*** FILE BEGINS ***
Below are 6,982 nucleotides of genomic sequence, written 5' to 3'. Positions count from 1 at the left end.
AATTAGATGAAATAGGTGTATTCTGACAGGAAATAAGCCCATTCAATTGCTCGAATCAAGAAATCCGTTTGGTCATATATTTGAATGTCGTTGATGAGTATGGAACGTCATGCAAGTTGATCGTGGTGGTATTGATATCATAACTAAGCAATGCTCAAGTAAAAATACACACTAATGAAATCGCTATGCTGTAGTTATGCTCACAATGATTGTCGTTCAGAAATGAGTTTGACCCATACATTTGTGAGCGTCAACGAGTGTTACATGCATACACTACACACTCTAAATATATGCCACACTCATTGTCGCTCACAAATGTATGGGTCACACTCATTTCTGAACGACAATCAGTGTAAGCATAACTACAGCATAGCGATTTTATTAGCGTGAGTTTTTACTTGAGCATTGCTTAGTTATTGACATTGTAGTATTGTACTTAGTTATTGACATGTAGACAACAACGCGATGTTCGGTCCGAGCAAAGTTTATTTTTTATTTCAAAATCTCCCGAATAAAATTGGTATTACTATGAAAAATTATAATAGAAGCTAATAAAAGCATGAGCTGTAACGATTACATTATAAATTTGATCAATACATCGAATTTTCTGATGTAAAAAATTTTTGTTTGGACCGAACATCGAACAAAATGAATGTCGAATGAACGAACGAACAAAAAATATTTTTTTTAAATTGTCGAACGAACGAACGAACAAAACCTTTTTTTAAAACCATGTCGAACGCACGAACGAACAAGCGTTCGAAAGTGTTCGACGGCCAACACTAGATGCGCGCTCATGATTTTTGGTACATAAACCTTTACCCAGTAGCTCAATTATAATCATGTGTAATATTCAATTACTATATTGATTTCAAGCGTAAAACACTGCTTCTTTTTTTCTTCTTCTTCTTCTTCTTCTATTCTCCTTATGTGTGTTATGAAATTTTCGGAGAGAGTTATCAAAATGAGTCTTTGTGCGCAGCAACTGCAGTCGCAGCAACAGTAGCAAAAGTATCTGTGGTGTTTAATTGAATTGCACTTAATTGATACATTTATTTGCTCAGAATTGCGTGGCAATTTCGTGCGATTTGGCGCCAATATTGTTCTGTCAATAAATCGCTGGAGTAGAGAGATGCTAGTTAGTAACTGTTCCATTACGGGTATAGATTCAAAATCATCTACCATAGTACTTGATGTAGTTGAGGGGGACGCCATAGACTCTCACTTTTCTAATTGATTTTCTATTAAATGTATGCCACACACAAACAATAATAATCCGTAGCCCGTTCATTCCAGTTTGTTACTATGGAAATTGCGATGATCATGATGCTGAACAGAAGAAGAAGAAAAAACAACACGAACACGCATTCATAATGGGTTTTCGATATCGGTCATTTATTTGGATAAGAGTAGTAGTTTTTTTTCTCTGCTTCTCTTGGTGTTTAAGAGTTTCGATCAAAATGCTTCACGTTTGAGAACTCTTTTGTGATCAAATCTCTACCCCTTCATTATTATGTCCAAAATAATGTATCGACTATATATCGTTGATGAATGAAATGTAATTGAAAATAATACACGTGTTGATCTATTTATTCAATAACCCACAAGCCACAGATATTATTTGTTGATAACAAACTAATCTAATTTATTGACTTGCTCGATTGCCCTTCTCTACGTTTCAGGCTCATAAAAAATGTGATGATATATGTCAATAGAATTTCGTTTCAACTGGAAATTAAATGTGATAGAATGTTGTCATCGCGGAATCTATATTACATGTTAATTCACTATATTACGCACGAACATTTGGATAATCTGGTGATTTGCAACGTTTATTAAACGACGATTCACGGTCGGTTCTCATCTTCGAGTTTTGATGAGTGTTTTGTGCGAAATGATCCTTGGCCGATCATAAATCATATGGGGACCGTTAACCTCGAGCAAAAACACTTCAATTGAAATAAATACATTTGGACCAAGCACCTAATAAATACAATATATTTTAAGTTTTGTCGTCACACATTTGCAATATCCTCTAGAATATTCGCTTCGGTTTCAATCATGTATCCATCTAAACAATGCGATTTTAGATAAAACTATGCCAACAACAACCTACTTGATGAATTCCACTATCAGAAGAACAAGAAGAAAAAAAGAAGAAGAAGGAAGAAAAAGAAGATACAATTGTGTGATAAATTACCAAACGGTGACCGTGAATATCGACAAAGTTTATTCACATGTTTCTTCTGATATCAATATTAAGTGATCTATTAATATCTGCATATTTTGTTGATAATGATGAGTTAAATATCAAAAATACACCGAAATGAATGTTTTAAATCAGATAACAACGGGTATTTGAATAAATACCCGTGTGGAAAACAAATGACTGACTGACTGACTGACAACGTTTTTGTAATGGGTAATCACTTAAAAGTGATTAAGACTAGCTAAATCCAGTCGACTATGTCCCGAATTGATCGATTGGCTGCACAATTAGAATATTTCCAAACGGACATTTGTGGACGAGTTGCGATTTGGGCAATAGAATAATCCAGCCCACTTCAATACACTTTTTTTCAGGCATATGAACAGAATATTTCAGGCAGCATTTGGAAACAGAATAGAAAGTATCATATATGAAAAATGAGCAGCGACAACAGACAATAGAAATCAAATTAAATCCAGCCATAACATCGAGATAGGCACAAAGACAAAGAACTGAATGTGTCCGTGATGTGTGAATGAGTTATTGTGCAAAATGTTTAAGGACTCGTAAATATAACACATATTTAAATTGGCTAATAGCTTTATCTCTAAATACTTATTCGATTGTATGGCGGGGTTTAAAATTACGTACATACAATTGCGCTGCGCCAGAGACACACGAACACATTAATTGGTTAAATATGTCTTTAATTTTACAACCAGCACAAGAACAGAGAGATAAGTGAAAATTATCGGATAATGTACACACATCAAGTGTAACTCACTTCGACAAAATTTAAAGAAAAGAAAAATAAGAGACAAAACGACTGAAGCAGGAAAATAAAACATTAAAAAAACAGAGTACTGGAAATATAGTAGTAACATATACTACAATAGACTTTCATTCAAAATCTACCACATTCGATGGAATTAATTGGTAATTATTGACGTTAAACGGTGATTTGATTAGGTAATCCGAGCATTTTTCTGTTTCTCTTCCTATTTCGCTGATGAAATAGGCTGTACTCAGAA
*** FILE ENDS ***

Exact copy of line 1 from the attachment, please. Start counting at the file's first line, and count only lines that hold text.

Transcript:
Below are 6,982 nucleotides of genomic sequence, written 5' to 3'. Positions count from 1 at the left end.